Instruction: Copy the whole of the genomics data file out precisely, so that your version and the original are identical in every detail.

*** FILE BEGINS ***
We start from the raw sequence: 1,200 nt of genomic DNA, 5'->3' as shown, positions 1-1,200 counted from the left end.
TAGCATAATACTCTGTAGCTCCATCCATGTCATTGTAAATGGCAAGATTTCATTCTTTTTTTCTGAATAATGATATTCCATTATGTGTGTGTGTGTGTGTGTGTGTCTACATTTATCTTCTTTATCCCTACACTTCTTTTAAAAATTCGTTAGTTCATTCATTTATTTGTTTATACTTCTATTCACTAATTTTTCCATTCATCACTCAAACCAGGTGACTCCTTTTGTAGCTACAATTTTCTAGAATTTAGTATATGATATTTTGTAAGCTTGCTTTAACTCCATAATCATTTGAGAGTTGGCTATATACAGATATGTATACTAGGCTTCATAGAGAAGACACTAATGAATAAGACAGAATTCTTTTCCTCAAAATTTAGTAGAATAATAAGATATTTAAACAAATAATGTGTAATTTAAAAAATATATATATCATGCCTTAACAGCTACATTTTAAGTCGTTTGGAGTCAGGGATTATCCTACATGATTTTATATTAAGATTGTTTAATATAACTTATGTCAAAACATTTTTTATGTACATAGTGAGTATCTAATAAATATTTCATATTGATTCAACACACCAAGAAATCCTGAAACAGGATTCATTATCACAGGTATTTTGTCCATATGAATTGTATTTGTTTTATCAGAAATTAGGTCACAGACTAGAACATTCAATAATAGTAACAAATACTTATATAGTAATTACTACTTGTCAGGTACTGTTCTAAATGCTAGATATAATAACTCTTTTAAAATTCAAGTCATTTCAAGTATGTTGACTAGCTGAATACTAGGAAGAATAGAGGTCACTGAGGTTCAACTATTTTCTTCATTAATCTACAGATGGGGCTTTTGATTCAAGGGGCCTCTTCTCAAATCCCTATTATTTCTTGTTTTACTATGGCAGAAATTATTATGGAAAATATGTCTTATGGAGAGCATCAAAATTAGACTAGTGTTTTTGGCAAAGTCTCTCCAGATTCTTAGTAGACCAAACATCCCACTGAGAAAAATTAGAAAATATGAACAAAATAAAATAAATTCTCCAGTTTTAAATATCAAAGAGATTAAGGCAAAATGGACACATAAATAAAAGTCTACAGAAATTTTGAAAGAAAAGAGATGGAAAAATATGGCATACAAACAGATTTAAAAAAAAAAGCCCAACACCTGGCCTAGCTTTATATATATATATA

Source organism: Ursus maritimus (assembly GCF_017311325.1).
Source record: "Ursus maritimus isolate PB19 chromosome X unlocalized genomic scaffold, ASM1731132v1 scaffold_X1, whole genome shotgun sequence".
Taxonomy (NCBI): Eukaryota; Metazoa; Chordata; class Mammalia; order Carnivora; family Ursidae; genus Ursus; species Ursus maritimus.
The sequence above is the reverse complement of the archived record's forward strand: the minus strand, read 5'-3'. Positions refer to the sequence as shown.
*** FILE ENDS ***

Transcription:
We start from the raw sequence: 1,200 nt of genomic DNA, 5'->3' as shown, positions 1-1,200 counted from the left end.
TAGCATAATACTCTGTAGCTCCATCCATGTCATTGTAAATGGCAAGATTTCATTCTTTTTTTCTGAATAATGATATTCCATTATGTGTGTGTGTGTGTGTGTGTGTCTACATTTATCTTCTTTATCCCTACACTTCTTTTAAAAATTCGTTAGTTCATTCATTTATTTGTTTATACTTCTATTCACTAATTTTTCCATTCATCACTCAAACCAGGTGACTCCTTTTGTAGCTACAATTTTCTAGAATTTAGTATATGATATTTTGTAAGCTTGCTTTAACTCCATAATCATTTGAGAGTTGGCTATATACAGATATGTATACTAGGCTTCATAGAGAAGACACTAATGAATAAGACAGAATTCTTTTCCTCAAAATTTAGTAGAATAATAAGATATTTAAACAAATAATGTGTAATTTAAAAAATATATATATCATGCCTTAACAGCTACATTTTAAGTCGTTTGGAGTCAGGGATTATCCTACATGATTTTATATTAAGATTGTTTAATATAACTTATGTCAAAACATTTTTTATGTACATAGTGAGTATCTAATAAATATTTCATATTGATTCAACACACCAAGAAATCCTGAAACAGGATTCATTATCACAGGTATTTTGTCCATATGAATTGTATTTGTTTTATCAGAAATTAGGTCACAGACTAGAACATTCAATAATAGTAACAAATACTTATATAGTAATTACTACTTGTCAGGTACTGTTCTAAATGCTAGATATAATAACTCTTTTAAAATTCAAGTCATTTCAAGTATGTTGACTAGCTGAATACTAGGAAGAATAGAGGTCACTGAGGTTCAACTATTTTCTTCATTAATCTACAGATGGGGCTTTTGATTCAAGGGGCCTCTTCTCAAATCCCTATTATTTCTTGTTTTACTATGGCAGAAATTATTATGGAAAATATGTCTTATGGAGAGCATCAAAATTAGACTAGTGTTTTTGGCAAAGTCTCTCCAGATTCTTAGTAGACCAAACATCCCACTGAGAAAAATTAGAAAATATGAACAAAATAAAATAAATTCTCCAGTTTTAAATATCAAAGAGATTAAGGCAAAATGGACACATAAATAAAAGTCTACAGAAATTTTGAAAGAAAAGAGATGGAAAAATATGGCATACAAACAGATTTAAAAAAAAAAGCCCAACACCTGGCCTAGCTTTATATATATATATA

Source organism: Ursus maritimus (assembly GCF_017311325.1).
Source record: "Ursus maritimus isolate PB19 chromosome X unlocalized genomic scaffold, ASM1731132v1 scaffold_X1, whole genome shotgun sequence".
Taxonomy (NCBI): Eukaryota; Metazoa; Chordata; class Mammalia; order Carnivora; family Ursidae; genus Ursus; species Ursus maritimus.
The sequence above is the reverse complement of the archived record's forward strand: the minus strand, read 5'-3'. Positions refer to the sequence as shown.